My brass pin collection. Much used and abused through the years in service to pinning my veil to my table-woven band. The thin ones were insufficient to the task at hand. I could only use the butch ones on the left for pinning the hanging braids. I got away with using the thin ones when securing the braids to the back of her head, but it was iffy because of their thin and sharp form. Most of these are better suited to pinning veils.

 

Later, I found a maker on Etsy who made me a bunch of custom-sized pins. I asked them to make the points a bit dull since this is for hair (which sits close to tender scalps), not fabric. I ordered them in 2-inch and 3-inch sizes.

 

Brass pins, custom-made to lengths of 2" and 3" by MinionMakers on Etsy.

Brass pins, custom-made to lengths of 2″ and 3″ by MinionMakers on Etsy.

 

If you want custom-made hair pins, please do get in touch with them. Let’s support the small businesses out there. If I order again, I will likely ask that they make the loops at the heads of the pins smaller to reduce their visual profile and come more in line with extant examples.

While my own hair may never make as full an appearance as Drea’s can, I am now armed with good brass pins and a bag of flax seeds, and can produce a solid 14th-century hairstyle upon command without using anything modern. This was a fun learning and teaching experience for both of us. I look forward to getting my hands on more heads of long, full hair for further experimentation.

The Medieval Buttonhole

To skip the talkity-talk below and go right to the tutorial, click here. But I recommend you read on anyway.

Buttonholes… the mere thought of them strikes cold fear into the hearts of European 14th century clothing enthusiasts. The 14th century was probably the most insanely over-buttoned century ever. We few, we committed few, will hand-sew upwards of fifty of them on one garment with grim determination. Our fingers grow sore, the tedium reduces us to hunched lumps on our sofas, staring at the fabric and thread before us, repeating a mantra in our minds that goes something like this: “Only 27 more to go… Only 26 more to go…. Just do two more and finish this side tonight…” You find yourself enjoying your masochism on a detached plane of awareness, noting that when it is all done, it will be your garment with the most badass buttons on it, and that will be reward enough for your suffering. And, if you are going to put yourself through all of that, shouldn’t your buttonholes look righteously medieval?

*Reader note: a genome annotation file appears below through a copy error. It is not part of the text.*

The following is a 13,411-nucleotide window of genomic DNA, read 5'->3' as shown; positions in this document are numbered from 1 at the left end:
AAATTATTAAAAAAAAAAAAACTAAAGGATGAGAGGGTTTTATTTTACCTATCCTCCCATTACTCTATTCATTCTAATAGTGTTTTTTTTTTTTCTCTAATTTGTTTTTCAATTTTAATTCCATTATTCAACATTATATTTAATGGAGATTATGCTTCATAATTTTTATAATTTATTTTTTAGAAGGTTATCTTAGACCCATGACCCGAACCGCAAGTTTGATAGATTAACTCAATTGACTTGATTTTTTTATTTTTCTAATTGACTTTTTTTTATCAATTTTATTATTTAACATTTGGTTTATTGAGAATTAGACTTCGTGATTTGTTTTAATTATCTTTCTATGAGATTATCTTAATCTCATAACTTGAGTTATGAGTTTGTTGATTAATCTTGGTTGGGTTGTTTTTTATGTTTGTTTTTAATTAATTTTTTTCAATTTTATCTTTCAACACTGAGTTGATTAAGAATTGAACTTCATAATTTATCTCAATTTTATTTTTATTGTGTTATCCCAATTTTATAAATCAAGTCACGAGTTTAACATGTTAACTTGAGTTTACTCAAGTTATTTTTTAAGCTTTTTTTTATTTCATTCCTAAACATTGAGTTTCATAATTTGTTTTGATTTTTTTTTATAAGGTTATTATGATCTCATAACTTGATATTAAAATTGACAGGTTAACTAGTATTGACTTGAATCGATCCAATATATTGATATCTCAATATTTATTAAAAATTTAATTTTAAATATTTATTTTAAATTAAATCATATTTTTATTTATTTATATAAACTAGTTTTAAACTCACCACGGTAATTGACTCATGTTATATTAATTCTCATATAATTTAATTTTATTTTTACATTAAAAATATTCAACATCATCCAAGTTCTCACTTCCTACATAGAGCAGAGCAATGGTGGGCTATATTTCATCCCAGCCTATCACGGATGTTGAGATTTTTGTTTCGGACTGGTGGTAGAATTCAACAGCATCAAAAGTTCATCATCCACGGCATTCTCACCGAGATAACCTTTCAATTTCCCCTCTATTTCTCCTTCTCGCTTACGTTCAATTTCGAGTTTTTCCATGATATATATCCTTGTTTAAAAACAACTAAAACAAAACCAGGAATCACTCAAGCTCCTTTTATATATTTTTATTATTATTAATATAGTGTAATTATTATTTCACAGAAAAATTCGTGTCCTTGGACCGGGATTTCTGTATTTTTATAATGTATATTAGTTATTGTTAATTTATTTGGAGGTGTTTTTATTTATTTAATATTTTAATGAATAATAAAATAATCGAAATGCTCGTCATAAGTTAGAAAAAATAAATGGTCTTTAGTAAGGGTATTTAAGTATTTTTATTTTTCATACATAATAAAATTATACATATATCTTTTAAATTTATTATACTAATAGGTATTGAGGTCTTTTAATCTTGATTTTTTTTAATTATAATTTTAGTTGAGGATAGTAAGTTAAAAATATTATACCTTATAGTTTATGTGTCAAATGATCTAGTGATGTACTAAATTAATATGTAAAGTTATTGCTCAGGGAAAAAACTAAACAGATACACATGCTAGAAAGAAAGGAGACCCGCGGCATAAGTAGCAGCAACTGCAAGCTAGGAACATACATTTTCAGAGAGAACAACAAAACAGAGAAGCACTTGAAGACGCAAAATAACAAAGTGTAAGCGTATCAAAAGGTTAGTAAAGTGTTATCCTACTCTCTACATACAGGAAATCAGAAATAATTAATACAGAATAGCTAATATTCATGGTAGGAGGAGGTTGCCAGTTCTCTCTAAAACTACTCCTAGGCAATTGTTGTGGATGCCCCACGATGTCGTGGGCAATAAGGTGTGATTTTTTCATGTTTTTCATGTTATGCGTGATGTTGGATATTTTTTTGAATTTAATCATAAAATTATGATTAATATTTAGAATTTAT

I am partial to what I call the “boxy buttonhole”, because it’s the most documented style of medieval buttonhole from my favorite time period. It is a simple design— a row of buttonhole stitches placed close together to create a long, thin rectangle of stitching on one side of the buttonhole’s opening, following by a mirrored row of stitches on the other side. The result is a neat, rectangular shape.

Buttonhole from lower center-front opening of the pourpoint at Chartres, France

Buttonhole from lower center-front opening of the pourpoint at Chartres, France